Opinionated: How Voter Registration Laws Impact Latinxs– Roger Quesada’s Opinionated delves into the obstacles Latinx voters face at the polls.
More Asian-Americans Are Identifying as Democrats, Survey Finds – A study finds that Asian-American support for Democratic presidential candidates has increased faster than support among any other racial group.
Is the US failing its inmates? – Al Jazeera takes an in-depth look at the poor conditions of US prisons and the prisoners striking to make a change. Prisoners across the country went on strike on September 9th to mark the 45th anniversary of the Attica prison riot.
The Asian American Experience In America – Congresswoman Grace Meng discusses the results of the 2016 National Asian American Survey. Representative Meng challenges Americans to ‘do better’ and fight against racist, lazy stereotypes dominating both Hollywood and the mainstream media.
Jesse Williams and Amir Whitaker: Brown v. Board of Education Is a Broken Promise – America Divided documentary “The Class Divide” is profiled by Time. The documentary highlights the inequity of the U.S. educational system 60 years post Brown.
A Photographer Gives Cameras To Child Brides. Their Images Are Amazing – Photographer Stephanie Sinclair has taken photos of child bride across the globe for 15 years. As a form of art therapy, Sinclair provided some young women with the chance to tell their own story through digital photography.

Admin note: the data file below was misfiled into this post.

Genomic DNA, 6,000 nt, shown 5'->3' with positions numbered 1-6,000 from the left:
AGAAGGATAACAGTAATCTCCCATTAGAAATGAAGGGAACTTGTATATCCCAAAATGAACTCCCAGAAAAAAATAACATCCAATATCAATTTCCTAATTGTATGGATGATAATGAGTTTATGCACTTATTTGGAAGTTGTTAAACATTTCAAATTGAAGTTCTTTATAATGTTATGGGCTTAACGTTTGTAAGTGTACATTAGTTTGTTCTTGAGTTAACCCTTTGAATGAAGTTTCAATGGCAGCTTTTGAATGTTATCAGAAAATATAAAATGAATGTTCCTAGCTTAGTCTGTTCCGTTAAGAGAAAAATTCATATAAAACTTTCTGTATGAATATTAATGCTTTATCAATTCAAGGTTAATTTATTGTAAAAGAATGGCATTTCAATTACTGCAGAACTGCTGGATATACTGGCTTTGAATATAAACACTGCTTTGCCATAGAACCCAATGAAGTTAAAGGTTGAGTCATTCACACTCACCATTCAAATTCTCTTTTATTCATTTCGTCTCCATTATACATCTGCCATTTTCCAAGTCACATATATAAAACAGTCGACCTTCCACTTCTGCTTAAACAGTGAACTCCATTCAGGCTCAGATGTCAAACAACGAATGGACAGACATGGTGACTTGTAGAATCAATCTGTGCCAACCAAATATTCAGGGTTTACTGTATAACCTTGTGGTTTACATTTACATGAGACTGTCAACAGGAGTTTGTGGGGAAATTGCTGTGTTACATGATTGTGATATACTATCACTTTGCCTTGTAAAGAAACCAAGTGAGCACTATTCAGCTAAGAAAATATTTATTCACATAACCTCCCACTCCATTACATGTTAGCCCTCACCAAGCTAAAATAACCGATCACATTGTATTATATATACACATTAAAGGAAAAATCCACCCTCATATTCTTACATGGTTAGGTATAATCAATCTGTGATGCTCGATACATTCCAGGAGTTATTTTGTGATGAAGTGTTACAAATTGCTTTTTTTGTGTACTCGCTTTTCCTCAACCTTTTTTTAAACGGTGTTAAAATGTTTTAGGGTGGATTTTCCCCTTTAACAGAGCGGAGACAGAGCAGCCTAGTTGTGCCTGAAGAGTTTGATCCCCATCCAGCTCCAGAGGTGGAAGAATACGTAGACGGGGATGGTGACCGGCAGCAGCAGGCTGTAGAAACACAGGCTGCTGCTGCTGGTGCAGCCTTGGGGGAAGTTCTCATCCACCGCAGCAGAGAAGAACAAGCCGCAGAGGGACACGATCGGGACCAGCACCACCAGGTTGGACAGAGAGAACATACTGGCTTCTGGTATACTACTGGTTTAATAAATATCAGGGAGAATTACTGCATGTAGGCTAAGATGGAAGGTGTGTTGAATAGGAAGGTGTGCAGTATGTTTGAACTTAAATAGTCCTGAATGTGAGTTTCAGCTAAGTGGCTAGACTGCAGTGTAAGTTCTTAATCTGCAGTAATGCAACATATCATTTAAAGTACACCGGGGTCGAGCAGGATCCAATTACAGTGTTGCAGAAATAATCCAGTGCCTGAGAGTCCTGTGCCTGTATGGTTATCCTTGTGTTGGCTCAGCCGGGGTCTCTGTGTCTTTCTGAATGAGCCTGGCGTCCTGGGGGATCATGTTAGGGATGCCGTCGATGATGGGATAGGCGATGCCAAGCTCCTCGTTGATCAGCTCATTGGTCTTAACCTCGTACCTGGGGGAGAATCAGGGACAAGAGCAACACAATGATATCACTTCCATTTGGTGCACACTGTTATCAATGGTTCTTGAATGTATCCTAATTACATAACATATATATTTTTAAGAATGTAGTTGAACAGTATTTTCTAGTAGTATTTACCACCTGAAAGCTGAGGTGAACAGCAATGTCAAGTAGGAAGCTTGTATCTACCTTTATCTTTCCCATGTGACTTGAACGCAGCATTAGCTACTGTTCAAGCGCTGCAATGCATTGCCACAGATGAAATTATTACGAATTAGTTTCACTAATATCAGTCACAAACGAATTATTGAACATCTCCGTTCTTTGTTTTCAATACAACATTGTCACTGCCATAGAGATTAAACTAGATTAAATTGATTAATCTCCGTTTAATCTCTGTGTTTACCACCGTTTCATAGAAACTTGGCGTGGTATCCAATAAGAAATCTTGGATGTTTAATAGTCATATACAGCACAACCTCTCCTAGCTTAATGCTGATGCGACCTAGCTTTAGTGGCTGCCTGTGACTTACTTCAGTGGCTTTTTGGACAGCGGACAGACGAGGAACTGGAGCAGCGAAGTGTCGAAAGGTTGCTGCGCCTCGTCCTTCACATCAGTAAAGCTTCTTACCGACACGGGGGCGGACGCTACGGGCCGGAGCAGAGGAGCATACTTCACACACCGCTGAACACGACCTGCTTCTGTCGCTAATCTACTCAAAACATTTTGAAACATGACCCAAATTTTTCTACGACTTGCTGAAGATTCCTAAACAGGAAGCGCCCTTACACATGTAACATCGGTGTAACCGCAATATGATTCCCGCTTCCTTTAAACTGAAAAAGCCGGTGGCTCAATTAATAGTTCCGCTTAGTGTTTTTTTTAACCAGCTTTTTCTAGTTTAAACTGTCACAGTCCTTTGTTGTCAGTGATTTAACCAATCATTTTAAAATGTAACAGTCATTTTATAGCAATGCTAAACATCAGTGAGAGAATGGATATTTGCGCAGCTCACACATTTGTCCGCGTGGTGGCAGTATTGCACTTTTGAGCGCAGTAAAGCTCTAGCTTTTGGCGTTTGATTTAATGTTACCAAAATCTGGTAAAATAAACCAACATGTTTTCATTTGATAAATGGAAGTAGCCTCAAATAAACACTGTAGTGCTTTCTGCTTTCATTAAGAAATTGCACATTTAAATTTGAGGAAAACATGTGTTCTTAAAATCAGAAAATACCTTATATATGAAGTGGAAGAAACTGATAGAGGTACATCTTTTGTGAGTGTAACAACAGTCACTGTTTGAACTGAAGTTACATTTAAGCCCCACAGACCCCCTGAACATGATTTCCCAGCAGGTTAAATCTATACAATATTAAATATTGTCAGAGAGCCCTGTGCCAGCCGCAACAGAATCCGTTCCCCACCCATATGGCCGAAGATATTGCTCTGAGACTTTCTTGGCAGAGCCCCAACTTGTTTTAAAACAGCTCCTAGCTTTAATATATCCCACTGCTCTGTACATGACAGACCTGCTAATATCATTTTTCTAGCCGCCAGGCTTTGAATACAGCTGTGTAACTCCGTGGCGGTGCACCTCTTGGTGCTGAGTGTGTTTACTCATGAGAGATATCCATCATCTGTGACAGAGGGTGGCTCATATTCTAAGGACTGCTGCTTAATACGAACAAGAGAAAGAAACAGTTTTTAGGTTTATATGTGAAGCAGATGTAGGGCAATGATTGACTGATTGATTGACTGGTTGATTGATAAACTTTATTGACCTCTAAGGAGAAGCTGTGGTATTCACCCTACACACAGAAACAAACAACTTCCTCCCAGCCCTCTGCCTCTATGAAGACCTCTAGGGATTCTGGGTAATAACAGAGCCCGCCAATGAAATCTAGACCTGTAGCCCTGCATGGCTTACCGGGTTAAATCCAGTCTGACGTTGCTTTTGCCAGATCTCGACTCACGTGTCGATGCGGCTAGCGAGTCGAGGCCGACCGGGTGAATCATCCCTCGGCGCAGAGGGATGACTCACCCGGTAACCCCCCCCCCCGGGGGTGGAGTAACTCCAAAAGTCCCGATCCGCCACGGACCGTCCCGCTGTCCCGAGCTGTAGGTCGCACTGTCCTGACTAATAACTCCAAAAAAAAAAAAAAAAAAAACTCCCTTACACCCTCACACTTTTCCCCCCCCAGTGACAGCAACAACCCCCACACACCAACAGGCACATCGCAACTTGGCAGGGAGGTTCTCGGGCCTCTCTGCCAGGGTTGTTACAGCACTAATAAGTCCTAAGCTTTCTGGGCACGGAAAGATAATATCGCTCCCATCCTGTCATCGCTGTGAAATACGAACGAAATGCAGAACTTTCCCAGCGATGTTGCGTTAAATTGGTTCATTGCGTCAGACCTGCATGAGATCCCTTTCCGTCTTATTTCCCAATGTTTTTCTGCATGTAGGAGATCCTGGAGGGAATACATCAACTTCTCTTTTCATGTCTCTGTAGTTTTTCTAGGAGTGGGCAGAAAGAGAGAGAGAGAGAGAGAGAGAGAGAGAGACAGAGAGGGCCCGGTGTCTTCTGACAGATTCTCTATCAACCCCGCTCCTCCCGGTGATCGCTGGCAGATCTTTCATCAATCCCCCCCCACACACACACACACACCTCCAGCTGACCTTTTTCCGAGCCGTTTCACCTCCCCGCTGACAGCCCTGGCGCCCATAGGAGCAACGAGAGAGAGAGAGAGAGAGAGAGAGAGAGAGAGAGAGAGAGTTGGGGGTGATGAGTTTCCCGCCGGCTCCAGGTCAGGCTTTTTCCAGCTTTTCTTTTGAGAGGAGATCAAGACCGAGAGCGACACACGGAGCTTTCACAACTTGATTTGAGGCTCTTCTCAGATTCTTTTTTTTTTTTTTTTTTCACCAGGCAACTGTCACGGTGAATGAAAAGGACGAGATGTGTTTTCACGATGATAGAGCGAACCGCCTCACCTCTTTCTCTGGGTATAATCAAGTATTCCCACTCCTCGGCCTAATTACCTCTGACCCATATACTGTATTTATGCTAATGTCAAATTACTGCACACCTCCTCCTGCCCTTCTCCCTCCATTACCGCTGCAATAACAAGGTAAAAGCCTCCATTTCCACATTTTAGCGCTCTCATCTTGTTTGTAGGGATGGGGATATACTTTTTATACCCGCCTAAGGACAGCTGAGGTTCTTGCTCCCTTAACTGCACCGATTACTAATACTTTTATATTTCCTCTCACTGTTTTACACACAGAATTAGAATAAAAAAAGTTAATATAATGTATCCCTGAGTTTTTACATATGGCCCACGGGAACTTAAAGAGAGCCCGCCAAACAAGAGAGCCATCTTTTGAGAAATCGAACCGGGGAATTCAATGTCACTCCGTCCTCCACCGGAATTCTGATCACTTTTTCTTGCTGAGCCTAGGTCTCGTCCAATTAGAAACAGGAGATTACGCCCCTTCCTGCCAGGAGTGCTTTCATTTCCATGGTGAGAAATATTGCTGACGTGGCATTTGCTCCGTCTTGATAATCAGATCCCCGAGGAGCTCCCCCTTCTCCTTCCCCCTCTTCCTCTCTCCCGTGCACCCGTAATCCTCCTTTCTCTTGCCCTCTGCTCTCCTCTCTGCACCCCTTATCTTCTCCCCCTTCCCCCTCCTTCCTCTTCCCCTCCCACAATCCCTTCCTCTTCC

Mexican man accused of raping eight-year-old ordered to buy her father beer – In rural Mexico, the customs and traditions rule the people. While humanitarian efforts are succeeding in improving the lives of women and girls, gender equality in indigenous communities is struggling.
Sex Trafficking Survivor Says It’s Time to Stop Glamorizing Prostitution – A victim of sex trafficking, Rebecca Bender, discusses her experience as a prostitute. Bender discusses her reasons behind rejecting the Hollywood legitimization of prostitution and pimp culture.
Second Look is a monthly content round-up of articles, videos, podcasts, and blog posts highlighting all things race, gender, and/or social justice. Feel free to discuss your thoughts or opinions in the comments below.
Hanifa Nakiryowa is the proud mother of two girls, a graduate of University of Nairobi, a former H.J. Heinz fellow in the Master of International Development program at the University of Pittsburgh’s Graduate School of Public and International Affairs, and an acid attack survivor.